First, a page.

Queensland Police add cameras, number plate recognition to arsenal

The Queensland Police Service (QPS) is in the process of upgrading its 2600 vehicles with cameras, automatic number plate recognition and an in-vehicle computing platform.

Department documents noted QPS is interested in providing those police officers operating in a mobile environment, with a capability to capture and record both digital images and voice data to aide in the collection of evidence to support activities and prosecutions.

The department is seeking a single in-vehicle computing platform which can integrate both cameras and automatic number plate recognition, and is capable of future systems integration.

Vendors should also offer application and systems development, including in-vehicle and back office software, coupled with hardware requirements such as data storage.

“The capability to provide a vehicle integration service to commission, de-commission and re-commission integrated technology systems in compliance with specifications within QPS operational vehicles is needed,” company documents read.

The documents also state that respondents must provide specifications and information relating to camera systems, including the type of in-car cameras recommended, such as forward facing, in-cab and rearwards facing.

The scope for the project covers several aspects such as in-cab and remote microphones and the capability to record multiple audio tracks simultaneously.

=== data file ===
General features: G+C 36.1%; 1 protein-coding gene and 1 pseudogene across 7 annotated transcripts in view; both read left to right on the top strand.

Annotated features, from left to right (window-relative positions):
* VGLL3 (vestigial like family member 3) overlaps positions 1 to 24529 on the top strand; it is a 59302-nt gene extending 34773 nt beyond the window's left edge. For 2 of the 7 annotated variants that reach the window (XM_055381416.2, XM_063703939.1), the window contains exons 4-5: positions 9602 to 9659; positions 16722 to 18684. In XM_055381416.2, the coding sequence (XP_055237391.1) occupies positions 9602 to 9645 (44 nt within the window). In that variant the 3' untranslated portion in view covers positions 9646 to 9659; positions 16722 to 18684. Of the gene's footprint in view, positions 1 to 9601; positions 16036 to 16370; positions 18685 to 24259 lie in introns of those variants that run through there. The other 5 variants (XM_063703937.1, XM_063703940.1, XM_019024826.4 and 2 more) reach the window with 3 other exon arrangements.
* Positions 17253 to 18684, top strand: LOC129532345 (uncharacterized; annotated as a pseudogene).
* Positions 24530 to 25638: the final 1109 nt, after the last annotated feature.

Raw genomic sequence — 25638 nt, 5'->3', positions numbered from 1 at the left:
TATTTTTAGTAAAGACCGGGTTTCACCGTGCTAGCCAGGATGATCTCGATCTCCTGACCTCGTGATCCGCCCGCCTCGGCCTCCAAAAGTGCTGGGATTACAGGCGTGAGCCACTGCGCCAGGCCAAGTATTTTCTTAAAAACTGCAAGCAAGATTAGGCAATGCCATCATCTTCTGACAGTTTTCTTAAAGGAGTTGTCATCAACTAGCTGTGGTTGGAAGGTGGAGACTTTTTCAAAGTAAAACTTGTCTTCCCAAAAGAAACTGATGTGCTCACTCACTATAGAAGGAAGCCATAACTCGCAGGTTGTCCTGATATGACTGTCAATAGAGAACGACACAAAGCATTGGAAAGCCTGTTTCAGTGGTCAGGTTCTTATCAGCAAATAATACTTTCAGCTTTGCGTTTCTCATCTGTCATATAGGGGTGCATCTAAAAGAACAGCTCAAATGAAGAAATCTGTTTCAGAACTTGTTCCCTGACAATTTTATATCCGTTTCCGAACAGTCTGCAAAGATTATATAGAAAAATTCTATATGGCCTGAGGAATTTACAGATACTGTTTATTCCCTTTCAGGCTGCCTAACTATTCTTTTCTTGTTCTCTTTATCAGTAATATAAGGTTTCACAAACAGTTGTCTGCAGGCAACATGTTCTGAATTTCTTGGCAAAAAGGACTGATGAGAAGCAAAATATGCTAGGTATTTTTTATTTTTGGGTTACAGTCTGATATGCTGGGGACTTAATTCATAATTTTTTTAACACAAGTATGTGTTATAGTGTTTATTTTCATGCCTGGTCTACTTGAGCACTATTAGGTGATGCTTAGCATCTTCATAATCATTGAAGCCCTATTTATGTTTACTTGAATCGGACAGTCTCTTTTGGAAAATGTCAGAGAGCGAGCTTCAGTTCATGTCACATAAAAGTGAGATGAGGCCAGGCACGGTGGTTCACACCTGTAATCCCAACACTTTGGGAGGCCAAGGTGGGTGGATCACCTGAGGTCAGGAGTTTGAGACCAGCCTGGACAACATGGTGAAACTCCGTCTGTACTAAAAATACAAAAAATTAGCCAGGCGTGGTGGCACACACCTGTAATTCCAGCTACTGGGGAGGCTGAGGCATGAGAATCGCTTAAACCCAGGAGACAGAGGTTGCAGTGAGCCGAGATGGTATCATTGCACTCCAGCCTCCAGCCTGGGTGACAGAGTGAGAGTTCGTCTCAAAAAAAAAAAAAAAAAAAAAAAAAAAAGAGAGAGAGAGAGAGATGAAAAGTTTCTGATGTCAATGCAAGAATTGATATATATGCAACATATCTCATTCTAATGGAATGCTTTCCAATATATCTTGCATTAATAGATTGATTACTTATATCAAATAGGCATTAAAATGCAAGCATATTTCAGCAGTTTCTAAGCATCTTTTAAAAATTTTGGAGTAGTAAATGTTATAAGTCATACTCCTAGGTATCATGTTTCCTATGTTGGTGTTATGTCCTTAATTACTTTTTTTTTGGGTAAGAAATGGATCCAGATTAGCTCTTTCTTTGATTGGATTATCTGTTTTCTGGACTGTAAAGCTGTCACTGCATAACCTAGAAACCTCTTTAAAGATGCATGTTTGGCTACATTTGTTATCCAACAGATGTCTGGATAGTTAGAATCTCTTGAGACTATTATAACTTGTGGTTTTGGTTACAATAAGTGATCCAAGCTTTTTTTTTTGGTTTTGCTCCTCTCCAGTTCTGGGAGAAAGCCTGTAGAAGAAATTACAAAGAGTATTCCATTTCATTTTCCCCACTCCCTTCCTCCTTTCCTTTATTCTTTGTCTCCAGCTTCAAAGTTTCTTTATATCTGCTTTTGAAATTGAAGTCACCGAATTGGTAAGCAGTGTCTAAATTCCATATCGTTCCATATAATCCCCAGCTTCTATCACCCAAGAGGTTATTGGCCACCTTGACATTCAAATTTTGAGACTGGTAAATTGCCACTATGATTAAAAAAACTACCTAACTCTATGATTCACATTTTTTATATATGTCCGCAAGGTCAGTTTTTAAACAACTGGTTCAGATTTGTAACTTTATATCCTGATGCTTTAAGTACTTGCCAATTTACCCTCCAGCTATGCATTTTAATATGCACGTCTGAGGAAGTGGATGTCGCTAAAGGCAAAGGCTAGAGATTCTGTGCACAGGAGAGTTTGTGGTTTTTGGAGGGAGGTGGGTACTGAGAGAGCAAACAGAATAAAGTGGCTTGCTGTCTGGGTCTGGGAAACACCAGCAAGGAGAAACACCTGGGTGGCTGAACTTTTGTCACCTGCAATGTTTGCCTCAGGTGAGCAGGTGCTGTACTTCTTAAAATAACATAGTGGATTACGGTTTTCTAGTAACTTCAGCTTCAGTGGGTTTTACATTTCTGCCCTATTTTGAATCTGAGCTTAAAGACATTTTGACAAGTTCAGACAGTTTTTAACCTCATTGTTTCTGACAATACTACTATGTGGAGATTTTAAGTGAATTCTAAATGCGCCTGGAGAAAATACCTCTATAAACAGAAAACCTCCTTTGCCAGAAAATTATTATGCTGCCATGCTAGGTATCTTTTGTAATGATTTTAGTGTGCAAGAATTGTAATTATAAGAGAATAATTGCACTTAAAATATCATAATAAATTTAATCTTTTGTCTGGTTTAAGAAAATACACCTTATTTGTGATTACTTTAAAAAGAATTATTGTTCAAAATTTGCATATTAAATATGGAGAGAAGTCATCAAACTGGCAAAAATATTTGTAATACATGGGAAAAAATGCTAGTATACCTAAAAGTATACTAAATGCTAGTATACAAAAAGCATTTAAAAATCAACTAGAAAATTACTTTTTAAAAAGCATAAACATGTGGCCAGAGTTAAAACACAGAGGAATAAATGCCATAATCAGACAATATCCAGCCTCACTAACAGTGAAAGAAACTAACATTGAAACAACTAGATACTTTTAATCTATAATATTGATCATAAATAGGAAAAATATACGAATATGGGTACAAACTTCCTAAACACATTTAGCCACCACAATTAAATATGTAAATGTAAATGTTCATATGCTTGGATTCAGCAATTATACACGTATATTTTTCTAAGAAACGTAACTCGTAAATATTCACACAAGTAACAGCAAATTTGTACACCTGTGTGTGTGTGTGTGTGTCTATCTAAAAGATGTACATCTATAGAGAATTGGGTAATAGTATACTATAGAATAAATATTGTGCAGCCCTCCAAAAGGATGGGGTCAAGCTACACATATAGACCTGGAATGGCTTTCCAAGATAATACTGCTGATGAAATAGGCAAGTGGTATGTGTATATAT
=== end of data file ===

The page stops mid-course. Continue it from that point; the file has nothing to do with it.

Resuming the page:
“QPS need the capability to freeze frame, zoom, re-wind and play on the user interface through a touch screen linked to in vehicle computing whilst the camera system is recording," the documents read.

For automatic number plate recognition, the QPS need audible and visual alerts for vehicles of interest such as those that are stolen, unregistered or uninsured.

The single computing platform will need to provide communications capabilities, integration and connection of peripheral devices into the platform.

In related news, the Victoria Police Transit Branch has delivered 200 high-tech replacement divisional vans with IP cameras to frontline officers across the state.

“These additional and replacement cars are not only putting more police vehicles on the streets, they will also increase the safety and capabilities of police officers using them," Minister for Police and Emergency Services, James Merlino, said in a statement.

"Victoria Police members provided significant input into the vehicle design to ensure the new divisional vehicles met the operational needs of today’s officers."

Some of the features of the new vehicle include, increased storage space for operational equipment, video monitoring and recording of detainees, two-way communication between front cabin and the rear cabin and dampeners on cabin doors to prevent prisoners kicking doors open and injuring police.

Copyright © 2010 IDG Communications, Inc.

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